Daniel Posner is Senior Advisor to Yieldstreet and the Chief Investment Officer at Rensop Investment Group, which focuses on Private Equity and Distressed investments in Energy, Real Estate, Specialty Finance, and Growth Equity strategies. He also held the Chief Investment Officer role and focused on Distressed and Credit Opportunities investments at DE Shaw, Golub Capital’s GC Synexus, and Alliance Bernstein’s Energy Opportunities Fund. This background in the distressed credit business gives him unique insight into opportunities that present themselves in times of uncertainty.
What are your thoughts on the economic impact of the coronavirus?
While the U.S. economy was in a strong position prior to the outbreak, we are all realizing how intertwined our economies and government policies are, and how much we depend on each other. The coronavirus crisis will certainly have a material impact on the U.S. economy in the short-term. Unfortunately, this will cause a lot of pain in the next 6-12 months, especially with the disease affecting people’s health and loss of life. With the lockdown affecting hundreds of thousands of small-medium sized businesses, people losing their jobs and earnings, the crisis has bled into the real economy.
We are in an economic recession, even if we haven’t yet reached the text-book definition of two consecutive quarters of negative growth in the economy. Businesses are contracting across the board.
It’s important to adhere to what the government and healthcare organizations are asking us to do by minimizing social interaction with each other. We must do this to limit the spread of the disease and so that our healthcare system is not over-burdened. We are all in this together and to the extent that we are able to keep ourselves away from others, we are also keeping each other safe. The hope is that the next few months will see the development of a vaccine that will prevent the virus from spreading.
What indicators do you think investors should pay attention to when trying to make informed investment decisions with regard to the market as it currently stands?
With the S&P 500, Dow and Nasdaq, still reeling from the impact of the outbreak since the last week of February, it can be tough for investors to see past their immediate losses.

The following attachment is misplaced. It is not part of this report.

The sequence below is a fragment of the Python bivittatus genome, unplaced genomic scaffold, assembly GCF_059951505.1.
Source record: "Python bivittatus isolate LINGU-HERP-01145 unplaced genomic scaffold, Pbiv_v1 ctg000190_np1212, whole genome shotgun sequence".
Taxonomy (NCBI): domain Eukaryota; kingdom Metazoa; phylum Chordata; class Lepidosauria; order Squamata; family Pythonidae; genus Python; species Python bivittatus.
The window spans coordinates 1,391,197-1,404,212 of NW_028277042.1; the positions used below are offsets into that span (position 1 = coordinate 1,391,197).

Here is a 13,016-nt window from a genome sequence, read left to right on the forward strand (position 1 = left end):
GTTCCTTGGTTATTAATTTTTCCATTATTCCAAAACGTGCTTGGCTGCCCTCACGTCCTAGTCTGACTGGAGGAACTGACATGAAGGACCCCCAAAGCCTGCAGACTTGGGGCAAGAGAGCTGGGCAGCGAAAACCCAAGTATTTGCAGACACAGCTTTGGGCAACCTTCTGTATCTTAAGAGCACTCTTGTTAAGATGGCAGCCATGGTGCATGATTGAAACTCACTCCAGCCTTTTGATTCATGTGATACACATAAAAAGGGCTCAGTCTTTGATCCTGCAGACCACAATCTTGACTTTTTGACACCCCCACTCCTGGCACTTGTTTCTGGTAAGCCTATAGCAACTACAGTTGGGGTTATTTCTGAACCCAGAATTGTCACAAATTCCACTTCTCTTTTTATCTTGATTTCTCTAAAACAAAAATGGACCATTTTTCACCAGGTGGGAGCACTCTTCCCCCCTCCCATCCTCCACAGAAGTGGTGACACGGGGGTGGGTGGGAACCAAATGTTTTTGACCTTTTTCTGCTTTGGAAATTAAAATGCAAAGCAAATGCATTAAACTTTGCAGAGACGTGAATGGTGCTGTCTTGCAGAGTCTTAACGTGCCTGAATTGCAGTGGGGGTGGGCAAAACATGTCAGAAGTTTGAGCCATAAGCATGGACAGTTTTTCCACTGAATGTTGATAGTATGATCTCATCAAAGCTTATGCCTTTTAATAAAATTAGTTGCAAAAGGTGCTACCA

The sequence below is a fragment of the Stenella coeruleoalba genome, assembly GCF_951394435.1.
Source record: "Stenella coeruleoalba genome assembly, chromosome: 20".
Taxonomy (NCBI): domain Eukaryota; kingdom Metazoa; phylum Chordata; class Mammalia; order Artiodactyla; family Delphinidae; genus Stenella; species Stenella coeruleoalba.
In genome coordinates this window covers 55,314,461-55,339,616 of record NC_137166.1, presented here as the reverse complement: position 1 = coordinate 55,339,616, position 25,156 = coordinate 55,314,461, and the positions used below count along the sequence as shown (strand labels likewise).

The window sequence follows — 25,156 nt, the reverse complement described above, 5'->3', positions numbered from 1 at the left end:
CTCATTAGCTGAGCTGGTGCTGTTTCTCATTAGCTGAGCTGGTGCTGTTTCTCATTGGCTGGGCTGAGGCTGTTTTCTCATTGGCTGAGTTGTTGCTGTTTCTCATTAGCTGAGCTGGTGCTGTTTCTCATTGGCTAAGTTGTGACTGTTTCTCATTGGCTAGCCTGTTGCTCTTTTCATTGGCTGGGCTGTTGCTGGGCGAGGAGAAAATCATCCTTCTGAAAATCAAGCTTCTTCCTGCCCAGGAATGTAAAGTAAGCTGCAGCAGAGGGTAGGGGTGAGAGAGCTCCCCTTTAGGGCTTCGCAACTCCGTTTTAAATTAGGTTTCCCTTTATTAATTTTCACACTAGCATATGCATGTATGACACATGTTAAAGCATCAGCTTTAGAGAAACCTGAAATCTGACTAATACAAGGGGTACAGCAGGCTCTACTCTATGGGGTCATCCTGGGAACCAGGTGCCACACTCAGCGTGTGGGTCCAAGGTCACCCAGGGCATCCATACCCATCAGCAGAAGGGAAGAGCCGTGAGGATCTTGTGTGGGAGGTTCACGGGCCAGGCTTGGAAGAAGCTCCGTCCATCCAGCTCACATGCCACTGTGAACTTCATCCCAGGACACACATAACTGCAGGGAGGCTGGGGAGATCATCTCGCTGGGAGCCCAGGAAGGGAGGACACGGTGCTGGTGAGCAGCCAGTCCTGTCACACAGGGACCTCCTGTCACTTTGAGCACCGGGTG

Prior to the crisis, the United States was going through a prolonged business cycle and many would in fact say that we were overdue for a recession. Typically, the economy goes through a recession every 8-10 years. While the coronavirus outbreak is certainly uncharted territory, historically, we’ve seen other such disease outbreaks such as ebola and SARS as well as other economic crises such as those that unfolded in 1998, 2001 and 2008. As this issue is now being tackled on a global scale, it’s also important to pay attention to how the international community reacts to the situation.
Companies will become more focused and will consolidate their businesses. Counterintuitively, difficult times like these can be financially rewarding in terms of investing. When markets are down 25-35%, people are afraid and anxious that they will go down further. There are many scenarios in which the public markets will continue to decrease in value. However, smart investors will look for opportunities in the marketplace and try to find opportunities that would be able to provide value even in the worst times. Investors who are looking to put their capital to work now may find that it’s a rewarding time to invest. There are surely solid businesses that are in need of capital to survive or grow due to the short-term impact of the virus.
It’s not only equity and public markets that are an indicator of where the economy is headed. Sometimes technical or emotional factors work against public markets and come at a cost. For example, times like these may cause investors to panic, stress and sell in a market. However, that’s often the exact opposite tack a seasoned investor would take. The story for retail investors seems to be that when the first signs of uncertainty arise, they hold on but when it becomes clear that the market will crash, they start to sell and cause panic. The smartest investors typically take action when the markets seem dire and it looks like the world is coming to an end. That’s when they actually put their money to work.